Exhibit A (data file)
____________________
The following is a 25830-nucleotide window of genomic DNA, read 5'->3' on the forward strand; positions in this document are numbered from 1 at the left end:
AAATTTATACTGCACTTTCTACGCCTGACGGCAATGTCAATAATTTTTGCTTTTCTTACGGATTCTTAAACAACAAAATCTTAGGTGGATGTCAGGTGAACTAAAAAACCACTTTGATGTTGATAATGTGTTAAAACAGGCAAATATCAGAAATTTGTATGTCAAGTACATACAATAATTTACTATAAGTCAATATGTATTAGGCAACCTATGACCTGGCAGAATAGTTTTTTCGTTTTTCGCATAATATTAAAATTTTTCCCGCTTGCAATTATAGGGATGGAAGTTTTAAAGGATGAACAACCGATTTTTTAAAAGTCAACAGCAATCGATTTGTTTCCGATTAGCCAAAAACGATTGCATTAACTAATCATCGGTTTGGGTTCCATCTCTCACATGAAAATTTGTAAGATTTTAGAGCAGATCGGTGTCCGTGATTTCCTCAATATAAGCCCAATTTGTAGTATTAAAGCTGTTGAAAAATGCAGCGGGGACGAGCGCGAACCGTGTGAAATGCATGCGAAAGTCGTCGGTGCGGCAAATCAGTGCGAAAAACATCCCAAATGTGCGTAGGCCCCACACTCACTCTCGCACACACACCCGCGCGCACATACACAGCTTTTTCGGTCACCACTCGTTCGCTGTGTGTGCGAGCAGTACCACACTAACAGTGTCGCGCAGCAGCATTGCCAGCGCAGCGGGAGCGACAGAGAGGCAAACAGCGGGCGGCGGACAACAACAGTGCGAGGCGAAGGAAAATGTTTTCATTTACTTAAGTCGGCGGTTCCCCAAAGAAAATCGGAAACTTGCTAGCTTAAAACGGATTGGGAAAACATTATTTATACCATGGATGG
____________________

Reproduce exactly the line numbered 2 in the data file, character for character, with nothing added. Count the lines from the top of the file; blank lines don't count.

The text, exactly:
AAATTTATACTGCACTTTCTACGCCTGACGGCAATGTCAATAATTTTTGCTTTTCTTACGGATTCTTAAACAACAAAATCTTAGGTGGATGTCAGGTGAACTAAAAAACCACTTTGATGTTGATAATGTGTTAAAACAGGCAAATATCAGAAATTTGTATGTCAAGTACATACAATAATTTACTATAAGTCAATATGTATTAGGCAACCTATGACCTGGCAGAATAGTTTTTTCGTTTTTCGCATAATATTAAAATTTTTCCCGCTTGCAATTATAGGGATGGAAGTTTTAAAGGATGAACAACCGATTTTTTAAAAGTCAACAGCAATCGATTTGTTTCCGATTAGCCAAAAACGATTGCATTAACTAATCATCGGTTTGGGTTCCATCTCTCACATGAAAATTTGTAAGATTTTAGAGCAGATCGGTGTCCGTGATTTCCTCAATATAAGCCCAATTTGTAGTATTAAAGCTGTTGAAAAATGCAGCGGGGACGAGCGCGAACCGTGTGAAATGCATGCGAAAGTCGTCGGTGCGGCAAATCAGTGCGAAAAACATCCCAAATGTGCGTAGGCCCCACACTCACTCTCGCACACACACCCGCGCGCACATACACAGCTTTTTCGGTCACCACTCGTTCGCTGTGTGTGCGAGCAGTACCACACTAACAGTGTCGCGCAGCAGCATTGCCAGCGCAGCGGGAGCGACAGAGAGGCAAACAGCGGGCGGCGGACAACAACAGTGCGAGGCGAAGGAAAATGTTTTCATTTACTTAAGTCGGCGGTTCCCCAAAGAAAATCGGAAACTTGCTAGCTTAAAACGGATTGGGAAAACATTATTTATACCATGGATGG